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Jon Tonks: Empire

Jon Tonks is a British photographer based in Bath, UK. Born in the West Midlands in 1981, Jon Tonks studied product design before becoming a staff photographer for a local newspaper. He moved to London and undertook a Master's degre in Photojournalism & Documentary Photography at London College of Communication.

United Kingdom – 

Empire is a fascinating journey across the South Atlantic exploring life on four remote islands – the British Overseas Territories of Ascension Island, Tristan da Cunha, the Falkland Islands and St. Helena ­– relics of the once formidable British Empire, all intertwined through their shared history. 

Photography feature – Jon Tonks spent up to a month at a time in each territory, travelling 60,000 miles around the Atlantic via military outposts, low-lit airstrips and a long voyage aboard the last working Royal Mail Ship. Some 400 rolls of film, 24 flights and 32 days at sea later, the resulting work creates an insight into these distant places that resonate with a sense of Britishness which is remarkably recognisable yet inescapably strange. 


01.tifFALKLAND ISLANDS – NOVEMBER, 2011: A Gather of Sheep standing under a Union Jack Flag, Long Island Farm, November 2011, Falkland Islands. Farmland on the Falkland Islands extends to well over one million hectares, and is home to approximately 600,000 sheep. The value of wool has fluctuated in recent decades, but in 2012 was considered high. Each family has a short window of time in which to shear their entire flock, up to 10,000 head of sheep. (Photo by Jon Tonks/Reportage by Getty Images)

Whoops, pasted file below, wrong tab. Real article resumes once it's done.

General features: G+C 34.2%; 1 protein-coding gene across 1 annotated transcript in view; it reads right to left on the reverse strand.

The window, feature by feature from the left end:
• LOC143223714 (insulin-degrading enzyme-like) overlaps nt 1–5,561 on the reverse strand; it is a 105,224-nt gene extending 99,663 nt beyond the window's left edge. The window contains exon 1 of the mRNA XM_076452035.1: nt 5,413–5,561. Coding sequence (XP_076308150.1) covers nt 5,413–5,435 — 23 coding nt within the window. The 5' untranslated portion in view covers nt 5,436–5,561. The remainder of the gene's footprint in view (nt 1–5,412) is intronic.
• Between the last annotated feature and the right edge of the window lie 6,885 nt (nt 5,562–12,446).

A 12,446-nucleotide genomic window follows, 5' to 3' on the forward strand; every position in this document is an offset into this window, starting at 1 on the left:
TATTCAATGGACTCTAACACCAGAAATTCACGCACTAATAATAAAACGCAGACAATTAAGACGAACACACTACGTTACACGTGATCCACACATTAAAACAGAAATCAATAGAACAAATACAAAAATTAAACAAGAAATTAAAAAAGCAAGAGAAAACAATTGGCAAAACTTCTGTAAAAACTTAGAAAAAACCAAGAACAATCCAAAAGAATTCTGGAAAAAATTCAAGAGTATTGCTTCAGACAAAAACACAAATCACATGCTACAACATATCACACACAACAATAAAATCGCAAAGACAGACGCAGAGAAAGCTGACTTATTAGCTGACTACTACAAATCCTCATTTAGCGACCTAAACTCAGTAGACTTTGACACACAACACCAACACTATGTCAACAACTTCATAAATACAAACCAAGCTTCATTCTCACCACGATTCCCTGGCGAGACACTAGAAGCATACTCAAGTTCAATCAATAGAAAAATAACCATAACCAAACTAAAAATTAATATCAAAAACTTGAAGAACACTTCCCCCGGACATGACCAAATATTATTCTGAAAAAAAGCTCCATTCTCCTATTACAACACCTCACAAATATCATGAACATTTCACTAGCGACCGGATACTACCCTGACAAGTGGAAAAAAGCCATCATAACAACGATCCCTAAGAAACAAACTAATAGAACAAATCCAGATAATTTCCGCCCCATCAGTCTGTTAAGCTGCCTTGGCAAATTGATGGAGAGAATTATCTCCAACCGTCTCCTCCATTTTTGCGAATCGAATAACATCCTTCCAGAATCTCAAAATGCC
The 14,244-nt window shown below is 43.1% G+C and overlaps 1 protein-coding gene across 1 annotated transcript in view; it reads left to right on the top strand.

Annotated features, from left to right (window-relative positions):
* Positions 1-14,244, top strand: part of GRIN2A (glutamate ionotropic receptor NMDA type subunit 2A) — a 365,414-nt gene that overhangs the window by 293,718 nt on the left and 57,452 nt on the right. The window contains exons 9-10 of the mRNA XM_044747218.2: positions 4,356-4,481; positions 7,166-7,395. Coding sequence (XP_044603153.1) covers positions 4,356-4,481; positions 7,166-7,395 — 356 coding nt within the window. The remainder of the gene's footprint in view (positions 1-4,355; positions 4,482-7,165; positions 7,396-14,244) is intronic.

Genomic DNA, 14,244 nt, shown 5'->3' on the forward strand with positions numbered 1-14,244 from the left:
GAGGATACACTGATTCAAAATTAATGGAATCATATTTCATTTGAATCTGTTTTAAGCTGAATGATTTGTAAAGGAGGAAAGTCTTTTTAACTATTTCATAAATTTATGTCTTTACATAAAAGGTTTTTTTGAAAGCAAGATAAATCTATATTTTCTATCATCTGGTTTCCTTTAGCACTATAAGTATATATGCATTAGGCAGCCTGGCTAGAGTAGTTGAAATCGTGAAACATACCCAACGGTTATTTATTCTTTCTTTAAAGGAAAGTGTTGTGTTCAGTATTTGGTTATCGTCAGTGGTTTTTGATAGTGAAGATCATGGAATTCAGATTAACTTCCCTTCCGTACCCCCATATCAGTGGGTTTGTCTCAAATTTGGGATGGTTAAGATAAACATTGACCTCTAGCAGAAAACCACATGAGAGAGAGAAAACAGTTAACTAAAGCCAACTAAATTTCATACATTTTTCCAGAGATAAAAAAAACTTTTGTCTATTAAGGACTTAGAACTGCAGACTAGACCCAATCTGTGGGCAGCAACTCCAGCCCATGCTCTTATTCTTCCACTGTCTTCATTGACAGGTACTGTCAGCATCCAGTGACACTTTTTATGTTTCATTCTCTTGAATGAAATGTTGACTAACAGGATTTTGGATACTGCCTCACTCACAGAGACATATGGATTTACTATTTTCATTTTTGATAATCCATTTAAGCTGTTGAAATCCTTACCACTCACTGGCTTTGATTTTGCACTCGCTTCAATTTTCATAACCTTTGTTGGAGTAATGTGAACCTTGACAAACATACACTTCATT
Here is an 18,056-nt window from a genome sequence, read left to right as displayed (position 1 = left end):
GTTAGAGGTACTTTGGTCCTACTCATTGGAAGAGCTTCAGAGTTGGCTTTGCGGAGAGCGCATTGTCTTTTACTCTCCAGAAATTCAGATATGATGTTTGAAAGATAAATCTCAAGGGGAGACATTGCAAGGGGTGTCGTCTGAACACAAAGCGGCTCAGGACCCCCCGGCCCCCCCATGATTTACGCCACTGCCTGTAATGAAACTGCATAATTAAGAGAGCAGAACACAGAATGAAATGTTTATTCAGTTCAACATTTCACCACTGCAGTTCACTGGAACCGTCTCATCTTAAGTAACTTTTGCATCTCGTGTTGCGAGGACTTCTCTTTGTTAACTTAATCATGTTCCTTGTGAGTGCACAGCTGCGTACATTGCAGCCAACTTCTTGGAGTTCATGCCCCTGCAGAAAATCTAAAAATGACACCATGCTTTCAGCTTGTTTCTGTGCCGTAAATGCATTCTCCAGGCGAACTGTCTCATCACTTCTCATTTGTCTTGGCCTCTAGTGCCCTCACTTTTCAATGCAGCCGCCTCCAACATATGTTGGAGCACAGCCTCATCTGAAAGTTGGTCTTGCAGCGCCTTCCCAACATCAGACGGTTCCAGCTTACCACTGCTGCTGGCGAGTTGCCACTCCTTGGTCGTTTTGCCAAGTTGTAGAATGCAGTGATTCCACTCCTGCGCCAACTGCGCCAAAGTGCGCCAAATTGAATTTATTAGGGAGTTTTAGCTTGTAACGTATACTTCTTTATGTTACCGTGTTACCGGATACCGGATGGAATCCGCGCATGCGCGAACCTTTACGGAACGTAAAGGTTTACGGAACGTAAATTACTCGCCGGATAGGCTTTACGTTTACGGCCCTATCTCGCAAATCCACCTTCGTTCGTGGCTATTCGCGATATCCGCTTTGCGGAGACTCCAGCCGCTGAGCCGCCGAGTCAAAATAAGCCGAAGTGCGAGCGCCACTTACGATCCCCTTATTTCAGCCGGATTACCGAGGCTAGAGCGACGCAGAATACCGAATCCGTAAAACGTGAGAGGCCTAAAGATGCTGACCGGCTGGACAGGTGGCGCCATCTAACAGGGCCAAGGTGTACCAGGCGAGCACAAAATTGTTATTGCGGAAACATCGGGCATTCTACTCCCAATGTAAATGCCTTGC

Tonks has photographed the people, the landscapes and the traces of the past embedded within each territory and through his photographs and short texts, which combine history and anecdote, he tells the story of these remote and remarkable islands. His motivation is neither political or nostalgic, the images arising primarily from his curiosity about the lives of these distant lands that remain very firmly British. 

“This tour of remaining British territories, many of which are godforsaken outposts in the Atlantic, is a wonderful study of island life. A mixture of portraits and landscapes, together with the stories associated with the scenes, provide both an entertaining and rather melancholy take.” – Martin Parr

 

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